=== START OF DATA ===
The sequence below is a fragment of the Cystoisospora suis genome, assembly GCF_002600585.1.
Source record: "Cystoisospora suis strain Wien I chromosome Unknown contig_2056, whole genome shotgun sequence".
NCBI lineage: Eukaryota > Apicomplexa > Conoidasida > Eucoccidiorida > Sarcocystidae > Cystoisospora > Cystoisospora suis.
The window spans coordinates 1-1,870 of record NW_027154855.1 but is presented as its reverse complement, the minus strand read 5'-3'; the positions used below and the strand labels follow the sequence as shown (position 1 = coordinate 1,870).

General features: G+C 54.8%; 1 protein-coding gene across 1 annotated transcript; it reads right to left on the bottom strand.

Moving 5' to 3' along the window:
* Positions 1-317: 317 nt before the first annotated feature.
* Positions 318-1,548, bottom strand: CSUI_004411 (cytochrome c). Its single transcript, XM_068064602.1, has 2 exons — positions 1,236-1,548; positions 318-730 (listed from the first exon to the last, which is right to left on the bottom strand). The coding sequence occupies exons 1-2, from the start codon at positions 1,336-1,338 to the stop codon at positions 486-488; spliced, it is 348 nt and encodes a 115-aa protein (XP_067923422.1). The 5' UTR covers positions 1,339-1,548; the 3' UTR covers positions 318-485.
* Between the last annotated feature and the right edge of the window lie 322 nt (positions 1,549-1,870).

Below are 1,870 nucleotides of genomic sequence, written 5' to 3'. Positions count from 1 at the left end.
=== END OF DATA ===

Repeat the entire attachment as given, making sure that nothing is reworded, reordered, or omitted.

The sequence below is a fragment of the Cystoisospora suis genome, assembly GCF_002600585.1.
Source record: "Cystoisospora suis strain Wien I chromosome Unknown contig_2056, whole genome shotgun sequence".
NCBI lineage: Eukaryota > Apicomplexa > Conoidasida > Eucoccidiorida > Sarcocystidae > Cystoisospora > Cystoisospora suis.
The window spans coordinates 1-1,870 of record NW_027154855.1 but is presented as its reverse complement, the minus strand read 5'-3'; the positions used below and the strand labels follow the sequence as shown (position 1 = coordinate 1,870).

General features: G+C 54.8%; 1 protein-coding gene across 1 annotated transcript; it reads right to left on the bottom strand.

Moving 5' to 3' along the window:
* Positions 1-317: 317 nt before the first annotated feature.
* Positions 318-1,548, bottom strand: CSUI_004411 (cytochrome c). Its single transcript, XM_068064602.1, has 2 exons — positions 1,236-1,548; positions 318-730 (listed from the first exon to the last, which is right to left on the bottom strand). The coding sequence occupies exons 1-2, from the start codon at positions 1,336-1,338 to the stop codon at positions 486-488; spliced, it is 348 nt and encodes a 115-aa protein (XP_067923422.1). The 5' UTR covers positions 1,339-1,548; the 3' UTR covers positions 318-485.
* Between the last annotated feature and the right edge of the window lie 322 nt (positions 1,549-1,870).

Below are 1,870 nucleotides of genomic sequence, written 5' to 3'. Positions count from 1 at the left end.